Musée d’Art moderne de la Ville de Paris


Art at War at Musée d'Art moderne de la Ville de Paris

Pablo Picasso, Nature morte à la chouette et aux trois oursins, 6 novembre 1946.*

L’Art en guerre (Art at War)
France 1938–1947
From Picasso to Dubuffet

12 October, 2012–17 February, 2013

Musée d’Art moderne
de la Ville de Paris
11 avenue du Président Wilson
75116 Paris
Hours: Tuesday–Sunday 10–18h
Thursday until 10pm

T 01 53 67 40 00

www.mam.paris.fr

This exhibition at the Musée d’Art moderne de la Ville de Paris shows how deeply artists changed the form and content of art in France in the climate of threat and penury of the years 1938–47. Ten powerful sequences comprising almost 400 works by over a hundred artists are backed up by film and other documentary material.

By way of introduction, the International Exhibition of Surrealism of January 1938 seems premonitory in a context of looming danger André Breton and Marcel Duchamp described as “sombre” and “stifling”. In France’s many internment camps, prisons and, soon, hideouts, creativity forged resolutely ahead: works of survival that express the despair-driven energy of artists like Bellmer, Brauner, Ernst, Freundlich, Gotko, Gumichian, Hamelin, Kolos-Vary, Lévy, Nussbaum, Payen, Prieto, Rosenthal, Salomon, Soos, Springer, Taslitzky, Warszawski, Wols and others who used wax, string, stone, music paper and packaging in adapting their creative process and materials to the circumstances of the time.

On the heels of the Phony War and France’s defeat came Nazi occupation and the Vichy regime, with artists condemned to the new realities of the “dark days” and, for some of them—Arp, Brauner, Sonia Delaunay, Hausmann, Magnelli, Masereel, Räderscheidt, Steib, Taeuber, Tita—concealment in places like Marseille, Grasse, Sanary and Dieulefit. The most visible part of the Paris scene was dominated by the established masters—Matisse, Picasso, Bonnard, Rouault and their followers, the “young painters in the French tradition”, like Bazaine, Estève, Fougeron, Lapicque, Manessier and Singier.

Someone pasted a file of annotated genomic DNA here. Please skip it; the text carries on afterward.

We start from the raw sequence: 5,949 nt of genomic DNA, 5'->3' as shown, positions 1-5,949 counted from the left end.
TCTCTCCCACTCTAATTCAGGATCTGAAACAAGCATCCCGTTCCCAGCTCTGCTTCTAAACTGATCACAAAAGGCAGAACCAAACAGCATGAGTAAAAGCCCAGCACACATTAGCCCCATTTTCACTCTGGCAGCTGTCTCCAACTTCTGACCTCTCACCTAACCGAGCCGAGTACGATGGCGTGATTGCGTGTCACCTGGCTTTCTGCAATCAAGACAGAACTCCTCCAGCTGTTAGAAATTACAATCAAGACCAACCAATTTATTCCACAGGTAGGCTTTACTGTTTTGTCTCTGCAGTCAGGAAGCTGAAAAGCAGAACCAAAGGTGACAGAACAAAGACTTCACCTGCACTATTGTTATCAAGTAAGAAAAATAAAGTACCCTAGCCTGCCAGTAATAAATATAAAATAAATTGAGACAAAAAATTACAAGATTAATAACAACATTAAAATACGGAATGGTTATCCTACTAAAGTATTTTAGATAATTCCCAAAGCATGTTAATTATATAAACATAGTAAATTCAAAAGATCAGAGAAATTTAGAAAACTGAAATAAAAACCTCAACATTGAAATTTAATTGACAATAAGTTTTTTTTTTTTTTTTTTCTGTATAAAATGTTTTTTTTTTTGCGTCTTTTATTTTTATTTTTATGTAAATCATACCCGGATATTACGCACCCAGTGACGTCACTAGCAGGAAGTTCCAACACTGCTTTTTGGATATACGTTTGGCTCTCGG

The postwar works of 1944–47 are a reaction to the physical and mental violence of the past. This part of the exhibition takes a fresh look at the great modern movements: some ensured the “reconstruction” under the aegis of the French Communist Party—Fougeron, Herbin, Pignon, etc.—and a renewal of sacred art, while other artists took a radical line in the form of tachism, informal art, art brut, lettrism and recycling of detritus from the war. All of this—the work of Atlan, Bissière, Debré, Fautrier, Giacometti, Hartung, Leduc, Masson, Richier, Riopelle, Soulages, Schneider and Tal-Coat, for example—pointed up the unrestrained psychic upsurge as the sole response to history.

The exhibition includes outstanding loans from leading national and international institutions and numerous private collections.

More than 100 artists will be on show including Antonin Artaud, Jean-Michel Atlan, Jean Arp, André Breton, André Bauchant, Willi Baumeister, Jean René Bazaine, Hans Bellmer, Jésus Guillen Bertolin, Roger Bissière, Pierre Bonnard, David Brainin, Georges Braque, Victor Brauner, Camille Bryen, Bernard Buffet, Alexander Calder, Marguerite Caudan, Marc Chagall, Gaston Chaissac, Jean Gabriel Chauvin, Giorgio De Chirico, Aloïse Corbaz, Olivier Debré, Frédéric Delanglade, Sonia et Robert Delaunay, Paul Delvaux, André Derain, César Domela, Jean Dubuffet, Marcel Duchamp, Gaston Duf, Max Ernst, étienne-Martin, Jean Fautrier, Auguste Forestier, André Fougeron, Otto Freundlich, Alberto Giacometti, Edouard Goerg, Henri Goetz, Julio Gonzales, Jean Gorin, Jacques Gotko, Francis Gruber, Stella Gumichian, Etienne Hajdu, France Hamelin, Hans Hartung, Raoul Hausmann, Jean Hélion, Auguste Herbin, Hector Hyppolite, Srul Jarzembeski, Vasily Kandinsky, Paul Klee, Sigismond Kolos-Vary, Wifredo Lam, André Lanskoy, Charles Lapicque, Henri Laurens, Fernand Leduc, Jean Le Moal, Fernand Léger, Jane Lévy, Myriam Lévy, Jacques Lipchitz, Kurt Löw, Alberto Magnelli, Man Ray, Frans Masereel, Alfred Manessier, André Masson, Henri Matisse, Roberto Matta, Henri Michaux, Joan Miro, Felix Nussbaum, Roger Payen, Francis Picabia, Pablo Picasso, Edouard Pignon, Guillaume Pujolle, Prieto, Anton Räderscheidt, Hans Reichel, Germaine Richier, Jean-Paul Riopelle, Horst Rosenthal, Georges Rouault, Le Douanier Rousseau, Charlotte Salomon, Gérard Schneider, Serpan, Joseph Soos, Pierre Soulages, Chaïm Soutine, Ferdinand Springer, Nicolas de Staël, François Stahly, Giordano Stroppolo, Boris Taslitzky, Joseph Steib, Sophie Taeuber-Arp, Jotz Taitz, Pierre Tal-Coat, Tita, Julius Turner, Raoul Ubac, Vago, Bram Van Velde, Victor Vasarely, Vieira da Silva, Yves Tanguy, various unknowns, Jacques Mahé de la Villeglé, Maurice de Vlaminck, Gérard Vulliamy, Abram Warszawski, Arthus Weisz, Wols, and others.

*Image above: Pablo Picasso, Nature morte à la chouette et aux trois oursins, 6 novembre 1946. Peinture déorésineuse sur bois (hêtre) / Resinous painting on wood (beech). Musée Picasso, Antibes. © ImageArt, Antibes, Photo Claude Germain. © Succession Picasso 2012.

 

 

Art at War at Musée d'Art moderne de la Ville de Paris

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